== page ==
When our Premier’s office announced an extension of the forty-day lock-down period to another two weeks, as it neared an end, emotions surged across the country-some happy for they reasoned it will help the already stretched health care service, while others sank further down their rabbit hole of moroseness. Some cheered, while some jeered. Some hailed, some wailed and I sighed. No, I shall not foray into the economics or the politics of this precarious situation for it demands a careful assessment and discussion. Yes, the economy is in shambles, the new normal remains vaguely uncertain, countries have been accusing each other, people have been accusing the government, and a few groups have been marginalising others. While the virus continues to rage war against us, we are quite happily setting the premise for a war against one another, having cremated subjectivity and rationality, determined to push the world into an era of perpetual darkness!
I, for one, had slipped, quite easily, into the routine of being at home, working, reading, cleaning and gardening-the rewards of being an introvert, if you ask me. Choosing to call the lock-down a ‘nesting period’ (the credit to Amy) to steer away from the pessimism and a draconian image that the former word conjures I have been largely complacent, contrary to the general mood of despondency bubbling across the country and elsewhere. I have savoured the family time with my cousins, aunt and uncle, who are, quite to my uncle’s chagrin, stuck here ever since the nesting period commenced. At the beginning card games, everybody donning the chef’s hat, cleaning, and conversations over cups of tea became the norm while rigorous washing of hands, sanitising every little packet delivered, bleaching, disinfecting, wiping, scrubbing were akin to breathing.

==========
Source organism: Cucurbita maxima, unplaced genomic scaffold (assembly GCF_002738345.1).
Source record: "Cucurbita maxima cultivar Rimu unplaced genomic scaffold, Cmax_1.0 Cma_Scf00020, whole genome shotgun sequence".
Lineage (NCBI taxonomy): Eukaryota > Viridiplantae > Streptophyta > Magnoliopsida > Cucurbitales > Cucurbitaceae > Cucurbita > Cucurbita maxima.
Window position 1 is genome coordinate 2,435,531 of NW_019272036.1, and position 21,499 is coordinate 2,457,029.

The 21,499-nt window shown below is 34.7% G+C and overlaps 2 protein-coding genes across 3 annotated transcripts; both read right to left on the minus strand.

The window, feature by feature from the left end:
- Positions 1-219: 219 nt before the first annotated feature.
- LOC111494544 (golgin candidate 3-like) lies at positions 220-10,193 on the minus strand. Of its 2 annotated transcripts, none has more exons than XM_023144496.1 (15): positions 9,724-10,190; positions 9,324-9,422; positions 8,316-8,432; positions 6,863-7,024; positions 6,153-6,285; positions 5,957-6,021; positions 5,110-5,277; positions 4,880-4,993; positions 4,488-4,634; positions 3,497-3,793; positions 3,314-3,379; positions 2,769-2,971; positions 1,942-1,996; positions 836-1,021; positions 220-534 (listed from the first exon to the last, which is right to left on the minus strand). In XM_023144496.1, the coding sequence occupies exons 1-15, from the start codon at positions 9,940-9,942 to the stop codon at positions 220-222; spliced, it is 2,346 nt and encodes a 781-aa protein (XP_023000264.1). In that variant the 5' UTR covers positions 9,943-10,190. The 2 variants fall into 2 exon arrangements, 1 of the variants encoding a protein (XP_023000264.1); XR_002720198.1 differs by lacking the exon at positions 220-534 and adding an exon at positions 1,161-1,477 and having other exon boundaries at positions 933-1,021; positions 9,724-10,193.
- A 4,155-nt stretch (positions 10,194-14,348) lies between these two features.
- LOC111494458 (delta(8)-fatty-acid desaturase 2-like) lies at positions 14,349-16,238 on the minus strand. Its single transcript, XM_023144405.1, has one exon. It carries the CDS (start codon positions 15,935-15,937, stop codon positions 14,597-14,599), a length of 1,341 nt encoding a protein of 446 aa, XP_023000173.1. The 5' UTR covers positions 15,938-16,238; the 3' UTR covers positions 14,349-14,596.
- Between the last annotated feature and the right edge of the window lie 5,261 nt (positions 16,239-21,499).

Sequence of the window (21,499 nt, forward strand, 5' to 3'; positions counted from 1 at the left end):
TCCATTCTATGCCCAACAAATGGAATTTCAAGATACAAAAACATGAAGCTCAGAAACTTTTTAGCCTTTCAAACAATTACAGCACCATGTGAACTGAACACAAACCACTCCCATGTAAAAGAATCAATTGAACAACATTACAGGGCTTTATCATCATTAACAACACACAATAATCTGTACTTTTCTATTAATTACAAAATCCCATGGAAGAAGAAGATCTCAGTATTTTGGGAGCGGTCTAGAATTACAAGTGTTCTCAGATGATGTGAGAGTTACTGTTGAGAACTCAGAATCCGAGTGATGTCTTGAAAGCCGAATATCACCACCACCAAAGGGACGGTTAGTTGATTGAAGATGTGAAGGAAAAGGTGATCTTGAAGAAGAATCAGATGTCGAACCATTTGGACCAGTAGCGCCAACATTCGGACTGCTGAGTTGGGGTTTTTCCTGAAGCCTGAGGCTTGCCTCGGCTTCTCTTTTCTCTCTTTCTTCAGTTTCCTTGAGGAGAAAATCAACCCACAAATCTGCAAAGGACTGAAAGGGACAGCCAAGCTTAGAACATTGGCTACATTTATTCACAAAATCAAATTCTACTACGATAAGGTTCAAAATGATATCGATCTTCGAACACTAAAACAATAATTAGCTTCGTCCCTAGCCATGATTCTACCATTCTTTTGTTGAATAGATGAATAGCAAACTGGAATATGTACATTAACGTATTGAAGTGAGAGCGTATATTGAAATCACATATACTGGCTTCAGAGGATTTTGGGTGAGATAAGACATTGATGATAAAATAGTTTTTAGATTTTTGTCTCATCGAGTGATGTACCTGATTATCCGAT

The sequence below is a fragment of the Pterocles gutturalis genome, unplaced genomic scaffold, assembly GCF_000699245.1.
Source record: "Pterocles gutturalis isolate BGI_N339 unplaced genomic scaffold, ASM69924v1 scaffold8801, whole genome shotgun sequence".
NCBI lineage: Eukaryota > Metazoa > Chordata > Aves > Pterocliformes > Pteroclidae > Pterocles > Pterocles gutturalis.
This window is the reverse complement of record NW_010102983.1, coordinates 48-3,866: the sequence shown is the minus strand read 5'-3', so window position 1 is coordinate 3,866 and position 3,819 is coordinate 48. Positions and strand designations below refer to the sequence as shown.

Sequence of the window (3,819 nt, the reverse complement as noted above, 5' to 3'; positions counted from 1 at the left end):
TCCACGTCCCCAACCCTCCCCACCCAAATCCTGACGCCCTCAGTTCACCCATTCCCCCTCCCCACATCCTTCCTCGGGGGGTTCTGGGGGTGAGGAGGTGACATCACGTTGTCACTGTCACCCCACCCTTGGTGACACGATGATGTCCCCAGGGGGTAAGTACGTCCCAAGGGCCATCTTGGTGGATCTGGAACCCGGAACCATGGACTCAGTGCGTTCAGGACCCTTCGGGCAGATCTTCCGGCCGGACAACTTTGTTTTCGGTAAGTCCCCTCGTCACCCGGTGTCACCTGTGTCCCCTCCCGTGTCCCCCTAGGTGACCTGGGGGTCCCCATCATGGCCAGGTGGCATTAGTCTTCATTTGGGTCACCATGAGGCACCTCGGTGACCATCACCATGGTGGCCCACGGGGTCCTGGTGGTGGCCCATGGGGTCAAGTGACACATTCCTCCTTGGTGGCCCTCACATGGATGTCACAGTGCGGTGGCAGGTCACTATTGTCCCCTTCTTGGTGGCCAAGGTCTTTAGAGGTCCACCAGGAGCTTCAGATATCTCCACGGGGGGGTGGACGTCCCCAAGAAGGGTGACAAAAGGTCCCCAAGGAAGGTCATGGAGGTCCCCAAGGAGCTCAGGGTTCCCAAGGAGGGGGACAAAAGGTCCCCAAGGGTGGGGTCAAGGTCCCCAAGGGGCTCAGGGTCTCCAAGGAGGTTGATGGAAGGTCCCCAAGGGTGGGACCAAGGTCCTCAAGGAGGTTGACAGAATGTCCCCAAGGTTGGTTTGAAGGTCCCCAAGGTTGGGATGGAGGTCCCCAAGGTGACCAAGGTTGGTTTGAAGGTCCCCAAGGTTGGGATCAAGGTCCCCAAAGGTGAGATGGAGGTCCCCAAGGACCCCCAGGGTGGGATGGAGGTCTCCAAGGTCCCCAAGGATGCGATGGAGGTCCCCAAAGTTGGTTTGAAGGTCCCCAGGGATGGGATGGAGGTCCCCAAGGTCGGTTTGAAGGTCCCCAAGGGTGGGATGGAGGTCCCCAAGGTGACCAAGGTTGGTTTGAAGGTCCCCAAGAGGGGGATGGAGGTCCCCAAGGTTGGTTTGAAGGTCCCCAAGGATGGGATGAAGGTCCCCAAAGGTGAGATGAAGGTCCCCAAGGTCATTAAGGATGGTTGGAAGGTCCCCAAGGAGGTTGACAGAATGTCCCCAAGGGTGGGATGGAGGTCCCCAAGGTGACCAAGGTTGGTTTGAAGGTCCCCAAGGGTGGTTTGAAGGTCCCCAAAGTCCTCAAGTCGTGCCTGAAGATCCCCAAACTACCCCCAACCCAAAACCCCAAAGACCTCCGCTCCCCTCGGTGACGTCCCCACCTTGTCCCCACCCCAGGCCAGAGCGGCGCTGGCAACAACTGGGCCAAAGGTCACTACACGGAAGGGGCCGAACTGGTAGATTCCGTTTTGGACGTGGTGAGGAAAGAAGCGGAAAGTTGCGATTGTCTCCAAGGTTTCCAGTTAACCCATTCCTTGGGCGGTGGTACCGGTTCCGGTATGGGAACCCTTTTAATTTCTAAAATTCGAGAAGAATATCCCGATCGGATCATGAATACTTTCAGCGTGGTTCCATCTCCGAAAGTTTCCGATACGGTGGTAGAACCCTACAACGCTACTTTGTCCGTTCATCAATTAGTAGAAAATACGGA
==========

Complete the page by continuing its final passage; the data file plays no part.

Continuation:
However, when the initial three weeks became five, which then turned to a more than a month, the introverted me began convulsing. A fanatic and desperate plea for a space, a silence, a quiet corner to read a book, to think, to stare into nothingness I zone out often inciting rebuke from my cousins. Call me selfish, call me self-centred, but I need to fade away to recharge my drained battery! I need to plug in the earphones to let music be the backdrop for conversations inside my head, I need to cosy up on my couch and read Dostoevsky, I need a quiet space to practice my French lessons. I am now missing my lone quiet walks, the occasional filter coffee, reading at a café and indulging in the simple joys of life outside home. Moreover when everybody decides to turn into a chef, when YouTube aids them to experiment new recipes and for a family, which loves to eat (while I am the black sheep), and when my failed attempts to force everybody to reading, and to switch off the television the phrase ‘this is over’ crops up every day! All the more gruesome does it sound when for the present times a bare minimum could be peaceful and any additional penny saved may help someone in need, especially for a populous and developing nation that I live in. Contribute, help, educate rather than making strange concoctions, sugar, spice and everything not nice, to aid your immunity fall upon deaf ears.
As I maddeningly type this, looking from the corner of my eyes at the baffled face of my cousin who has been asking why I am quiet today, listening to the pathetic sound of a mundane television show floating from the other room to my corner in our little apartment, it dawns upon me that I have been ranting! Oh well! Dishevelled, my hair morphing gradually into a nest, breathing in and out, seeking solitude, an island, a cabin in the hills, I am reminded of Virginia Woolf,
Orlando naturally loved solitary places, vast views, and to feel himself for ever and ever and ever alone.
Hear me out reader, listen to my mundaneness of everyday, my need to seek that stretch of nothingness, the beseeching prayer of the quintessential (internally) screaming introvert.